Interview with vocalist/guitarist Alex Estrada | By Janelle Jones
On a rare day off from recording other bands (Alex Estrada’s day job) and working with his own band, Silver Snakes, Alex talked to me about their sophomore release, Year Of The Snake, out March 4th, and much more.
I got to hear the record and I never heard the previous one Pictures Of A Floating World, I saw the press release had a quote from you saying you don’t like to do the same thing twice and that you felt this one was heavier and darker, so was it a conscious decision or just what came out?
It was just a natural progression of things. The first record was, you know like most bands when they do their first release they spend several months or even a year just writing and preparing and just really establishing the direction they wanna go in and with the new one I just wanted it to be purely based on instinct. I had some songs written and at the last minute just ditched them all and started from scratch and rewrote the whole record in six weeks and just kinda let it come together just the way it happened. I listen to a lot of different kinds of music, worldly music, and I didn’t try to stop anything from leaking its way into the new songs. I listened to a lot of Native American music predominantly. That’s one thing that really influenced the new record. You might not hear it right off the bat but rhythmically it was a huge influence. Just little things like that. I didn’t wanna shy away from that. It feels very natural to me. When we all listen to much darker, moody and heavier music and it comes across a lot on this record. You’ll definitely hear the difference if you go back and listen to the first one. The first one’s much more upbeat; it still has the edge to it but it’s not half as dark as this new one.
You write everything, lyrics, music?
For the most part. Having the studio, my life is constantly revolving around music so I kinda have that luxury to be able to just write songs all day every day if I need to and just get away for a while. I drove up to the mountains and locked myself away for a few weeks and started writing music for the record and came back and kept writing. I would just constantly bring ideas to practice and everyone would bounce ideas off each other. Lyrics came last, but there is kind of an overall theme to the record lyrically. It kinda all fell into place. There wasn’t too much of a worry.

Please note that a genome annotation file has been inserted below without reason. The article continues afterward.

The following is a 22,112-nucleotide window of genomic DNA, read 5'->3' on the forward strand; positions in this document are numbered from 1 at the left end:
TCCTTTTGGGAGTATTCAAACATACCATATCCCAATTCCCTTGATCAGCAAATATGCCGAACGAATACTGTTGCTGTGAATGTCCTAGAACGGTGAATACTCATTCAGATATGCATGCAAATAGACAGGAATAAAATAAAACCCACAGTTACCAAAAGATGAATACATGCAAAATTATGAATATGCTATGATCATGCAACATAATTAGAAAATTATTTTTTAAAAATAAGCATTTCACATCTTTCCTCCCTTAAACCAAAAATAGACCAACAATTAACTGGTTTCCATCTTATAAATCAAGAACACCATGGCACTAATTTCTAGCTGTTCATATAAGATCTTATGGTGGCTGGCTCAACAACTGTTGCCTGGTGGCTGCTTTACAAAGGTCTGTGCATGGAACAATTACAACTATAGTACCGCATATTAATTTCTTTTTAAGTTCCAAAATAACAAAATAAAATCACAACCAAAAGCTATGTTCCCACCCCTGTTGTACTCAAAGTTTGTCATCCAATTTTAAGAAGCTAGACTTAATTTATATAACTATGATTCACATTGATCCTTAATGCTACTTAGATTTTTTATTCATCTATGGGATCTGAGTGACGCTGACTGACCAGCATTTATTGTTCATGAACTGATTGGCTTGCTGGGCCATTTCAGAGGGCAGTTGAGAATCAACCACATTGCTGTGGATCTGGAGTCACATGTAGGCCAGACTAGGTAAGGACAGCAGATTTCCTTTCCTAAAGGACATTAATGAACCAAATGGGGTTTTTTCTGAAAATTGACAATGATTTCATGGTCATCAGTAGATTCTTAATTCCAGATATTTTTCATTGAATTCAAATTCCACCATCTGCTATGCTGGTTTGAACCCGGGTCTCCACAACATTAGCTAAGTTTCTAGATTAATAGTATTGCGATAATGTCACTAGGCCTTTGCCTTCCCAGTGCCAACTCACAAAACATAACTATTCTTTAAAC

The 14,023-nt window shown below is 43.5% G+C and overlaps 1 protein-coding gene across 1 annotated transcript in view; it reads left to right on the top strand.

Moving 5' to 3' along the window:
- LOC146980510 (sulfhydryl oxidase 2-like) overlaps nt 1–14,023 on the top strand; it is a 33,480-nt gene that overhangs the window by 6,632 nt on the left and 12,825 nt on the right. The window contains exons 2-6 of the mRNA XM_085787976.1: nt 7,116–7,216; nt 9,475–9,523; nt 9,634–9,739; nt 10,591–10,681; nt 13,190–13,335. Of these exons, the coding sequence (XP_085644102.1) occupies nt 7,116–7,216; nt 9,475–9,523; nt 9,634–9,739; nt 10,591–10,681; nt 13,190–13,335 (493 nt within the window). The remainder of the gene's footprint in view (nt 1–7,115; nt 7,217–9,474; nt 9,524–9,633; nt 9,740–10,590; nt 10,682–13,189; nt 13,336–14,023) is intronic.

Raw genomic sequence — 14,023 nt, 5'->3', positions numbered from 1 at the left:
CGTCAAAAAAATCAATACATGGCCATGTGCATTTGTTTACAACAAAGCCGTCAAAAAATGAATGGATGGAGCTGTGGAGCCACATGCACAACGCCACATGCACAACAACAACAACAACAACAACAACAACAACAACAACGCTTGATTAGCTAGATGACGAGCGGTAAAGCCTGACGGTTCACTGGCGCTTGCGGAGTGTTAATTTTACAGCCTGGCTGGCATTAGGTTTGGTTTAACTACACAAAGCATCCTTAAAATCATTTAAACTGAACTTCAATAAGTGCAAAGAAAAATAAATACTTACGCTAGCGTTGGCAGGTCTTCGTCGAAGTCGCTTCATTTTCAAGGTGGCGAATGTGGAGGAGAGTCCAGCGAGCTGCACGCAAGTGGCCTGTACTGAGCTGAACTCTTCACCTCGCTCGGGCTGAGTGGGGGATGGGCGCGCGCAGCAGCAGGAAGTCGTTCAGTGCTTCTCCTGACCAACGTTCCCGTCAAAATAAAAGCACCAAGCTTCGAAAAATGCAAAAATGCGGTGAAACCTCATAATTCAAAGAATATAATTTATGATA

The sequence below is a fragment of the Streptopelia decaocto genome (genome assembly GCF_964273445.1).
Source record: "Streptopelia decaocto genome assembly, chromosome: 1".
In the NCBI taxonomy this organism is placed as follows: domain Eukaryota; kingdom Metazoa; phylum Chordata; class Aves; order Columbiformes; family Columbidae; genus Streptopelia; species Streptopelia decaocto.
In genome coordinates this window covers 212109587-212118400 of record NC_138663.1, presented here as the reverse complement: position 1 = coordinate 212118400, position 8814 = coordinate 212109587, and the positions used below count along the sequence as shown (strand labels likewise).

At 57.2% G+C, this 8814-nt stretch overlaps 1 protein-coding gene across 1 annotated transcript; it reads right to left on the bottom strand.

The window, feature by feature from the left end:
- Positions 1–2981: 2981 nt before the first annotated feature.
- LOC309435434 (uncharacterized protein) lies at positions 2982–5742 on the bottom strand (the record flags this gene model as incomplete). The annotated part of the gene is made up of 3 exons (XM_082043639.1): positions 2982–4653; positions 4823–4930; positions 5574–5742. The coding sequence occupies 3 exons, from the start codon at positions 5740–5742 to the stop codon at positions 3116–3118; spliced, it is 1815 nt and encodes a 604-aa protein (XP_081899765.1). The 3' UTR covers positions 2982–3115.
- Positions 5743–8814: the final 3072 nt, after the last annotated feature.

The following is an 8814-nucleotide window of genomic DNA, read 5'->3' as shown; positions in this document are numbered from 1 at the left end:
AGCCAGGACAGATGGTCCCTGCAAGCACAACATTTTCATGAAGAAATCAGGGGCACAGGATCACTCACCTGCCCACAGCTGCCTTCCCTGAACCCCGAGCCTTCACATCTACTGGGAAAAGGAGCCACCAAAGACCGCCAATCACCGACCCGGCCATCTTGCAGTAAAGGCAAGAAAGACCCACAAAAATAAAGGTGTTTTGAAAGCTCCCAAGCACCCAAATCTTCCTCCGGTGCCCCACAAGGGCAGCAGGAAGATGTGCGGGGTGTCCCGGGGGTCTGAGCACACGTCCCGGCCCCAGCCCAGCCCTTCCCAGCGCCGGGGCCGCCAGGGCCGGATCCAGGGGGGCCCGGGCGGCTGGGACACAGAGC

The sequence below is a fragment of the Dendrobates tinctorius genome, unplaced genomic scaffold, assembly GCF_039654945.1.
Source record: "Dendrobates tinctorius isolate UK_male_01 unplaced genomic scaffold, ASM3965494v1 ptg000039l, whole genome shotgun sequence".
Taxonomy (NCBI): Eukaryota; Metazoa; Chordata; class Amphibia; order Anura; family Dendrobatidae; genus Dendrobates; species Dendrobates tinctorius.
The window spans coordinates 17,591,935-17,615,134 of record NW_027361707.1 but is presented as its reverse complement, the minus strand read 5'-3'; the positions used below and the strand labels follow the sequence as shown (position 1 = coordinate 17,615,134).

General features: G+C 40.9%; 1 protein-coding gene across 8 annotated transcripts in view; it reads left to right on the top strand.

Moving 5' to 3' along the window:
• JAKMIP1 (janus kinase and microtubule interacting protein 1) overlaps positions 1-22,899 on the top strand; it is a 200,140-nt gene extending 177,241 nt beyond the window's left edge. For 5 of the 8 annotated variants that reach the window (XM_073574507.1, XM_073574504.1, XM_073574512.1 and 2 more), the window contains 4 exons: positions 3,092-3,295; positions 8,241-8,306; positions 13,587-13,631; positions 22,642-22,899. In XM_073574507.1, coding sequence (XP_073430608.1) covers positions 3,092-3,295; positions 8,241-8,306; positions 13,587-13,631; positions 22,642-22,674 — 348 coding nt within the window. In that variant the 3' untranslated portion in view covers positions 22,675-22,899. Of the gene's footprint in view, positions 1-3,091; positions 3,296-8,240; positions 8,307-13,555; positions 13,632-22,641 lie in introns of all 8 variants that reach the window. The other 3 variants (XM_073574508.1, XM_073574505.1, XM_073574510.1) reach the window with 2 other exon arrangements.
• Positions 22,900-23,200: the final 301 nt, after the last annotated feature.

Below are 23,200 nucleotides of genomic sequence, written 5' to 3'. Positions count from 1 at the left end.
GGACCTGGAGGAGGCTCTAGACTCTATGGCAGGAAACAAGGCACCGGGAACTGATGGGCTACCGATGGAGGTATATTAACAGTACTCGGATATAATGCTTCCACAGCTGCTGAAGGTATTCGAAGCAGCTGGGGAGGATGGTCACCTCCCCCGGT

The record’s called Year Of The Snake and it’s called that because I wanted it to represent the 12 months in that year. We finished the record halfway through the year so half of it is based on the experiences in the first half and the second half of the record is based on predictions for the second half. Like how I thought my current situation would be a few months from then. That’s pretty much what it is. As much as I elaborate on things and I like to be really vague with lyrics and use a lot of metaphors of course, everything is based in fact and truth of what I was doing at that moment or how I expected things to turn out a few months from then.
About the 7” you did with Bridge Nine you had “Sundance.” That was one of the first songs you wrote?
Yeah, “Sundance” is actually the first song that was written for the new record. That was the only song that in its entirety musically that I recorded up in the mountains when I first started writing. Three of the songs on the record were written in that first week and then the rest of them were written literally a month before we recorded the album.
What were the other two?
“All Your Eye” and “Red.” That was November 2012 and then the rest of it was written six weeks before going into the studio. I had almost 20 songs written and scrapped them all.
Even the ones you say you wrote first all come one after another on the record…
The reason they’re like that is ‘cause the way I wrote them up in the mountains musically I felt those tracks really flow well into each other. I wrote them all in one session in one day. I really wanted to make sure that the finished product of those three came across the same way they were born.
The record sounds pretty diverse. Was it tough to piece the rest of the record together track-wise?
As far as sequencing the record not really because what helped was as soon as the first song “Four Crows” came out, it was the shortest song and the most high-energy, driving song on the record so right off the bat I wanted to make that track one. As soon as we came up with a song that we knew would be good to close it with then filling in the pieces for the rest wasn’t that hard. We really kept the vinyl in mind, how we’d want each side to start and finish and then having those bookends set already really helped everything fall into place.
How’d you get with Bridge Nine in the first place?
Honestly it was kinda just an organic process. They approached us and we’re obviously familiar with the label, they’re a very well-respected label in the hardcore world. That’s not exactly what we’re doing but we’ve toured with Defeater and [they] had great things to say about B9. It was definitely just the next step for the band. It’s easy to get lost in the shuffle these days. The more rock-oriented bands are starting to come back more and a lot of people are doing the whole ‘90s thing now. It seems to be a thing and I have no desire to do what everyone else is doing; it’s just who I am. I don’t wanna be a part of that big crowd so I felt like going with a label like B9 although it’s different for us, it’s just better in the long run. It’s people who are passionate about music and they have a lot of hardcore bands they work with and then they have a few non-hardcore bands and a band like us would have different opportunities present themselves through the label that they might not be able to take up with one of their heavier acts. So it was kinda just a conscious decision to go with that to not [go] with a label that was already dealing with bands in a similar style to us. At SXSW we met the people who run B9 and they were awesome.